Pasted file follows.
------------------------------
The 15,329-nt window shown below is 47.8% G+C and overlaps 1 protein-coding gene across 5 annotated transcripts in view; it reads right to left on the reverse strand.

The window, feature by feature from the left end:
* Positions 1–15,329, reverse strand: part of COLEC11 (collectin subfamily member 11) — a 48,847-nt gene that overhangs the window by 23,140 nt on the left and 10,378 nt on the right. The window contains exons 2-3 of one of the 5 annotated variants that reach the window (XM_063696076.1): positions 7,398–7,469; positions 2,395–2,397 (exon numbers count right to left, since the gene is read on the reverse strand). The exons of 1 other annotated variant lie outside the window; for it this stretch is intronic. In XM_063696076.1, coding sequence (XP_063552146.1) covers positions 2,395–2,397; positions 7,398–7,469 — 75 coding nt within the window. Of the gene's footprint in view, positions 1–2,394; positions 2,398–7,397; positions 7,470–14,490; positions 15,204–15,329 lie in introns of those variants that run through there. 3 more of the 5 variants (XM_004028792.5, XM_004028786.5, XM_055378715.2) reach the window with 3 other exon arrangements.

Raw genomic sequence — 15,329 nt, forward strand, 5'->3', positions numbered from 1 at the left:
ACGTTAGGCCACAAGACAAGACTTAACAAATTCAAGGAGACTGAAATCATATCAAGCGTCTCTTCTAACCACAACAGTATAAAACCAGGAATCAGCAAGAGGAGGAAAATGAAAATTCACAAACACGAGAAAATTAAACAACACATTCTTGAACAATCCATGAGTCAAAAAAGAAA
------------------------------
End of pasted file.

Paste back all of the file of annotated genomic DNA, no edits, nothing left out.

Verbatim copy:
The 15,329-nt window shown below is 47.8% G+C and overlaps 1 protein-coding gene across 5 annotated transcripts in view; it reads right to left on the reverse strand.

The window, feature by feature from the left end:
* Positions 1–15,329, reverse strand: part of COLEC11 (collectin subfamily member 11) — a 48,847-nt gene that overhangs the window by 23,140 nt on the left and 10,378 nt on the right. The window contains exons 2-3 of one of the 5 annotated variants that reach the window (XM_063696076.1): positions 7,398–7,469; positions 2,395–2,397 (exon numbers count right to left, since the gene is read on the reverse strand). The exons of 1 other annotated variant lie outside the window; for it this stretch is intronic. In XM_063696076.1, coding sequence (XP_063552146.1) covers positions 2,395–2,397; positions 7,398–7,469 — 75 coding nt within the window. Of the gene's footprint in view, positions 1–2,394; positions 2,398–7,397; positions 7,470–14,490; positions 15,204–15,329 lie in introns of those variants that run through there. 3 more of the 5 variants (XM_004028792.5, XM_004028786.5, XM_055378715.2) reach the window with 3 other exon arrangements.

Raw genomic sequence — 15,329 nt, forward strand, 5'->3', positions numbered from 1 at the left:
ACGTTAGGCCACAAGACAAGACTTAACAAATTCAAGGAGACTGAAATCATATCAAGCGTCTCTTCTAACCACAACAGTATAAAACCAGGAATCAGCAAGAGGAGGAAAATGAAAATTCACAAACACGAGAAAATTAAACAACACATTCTTGAACAATCCATGAGTCAAAAAAGAAA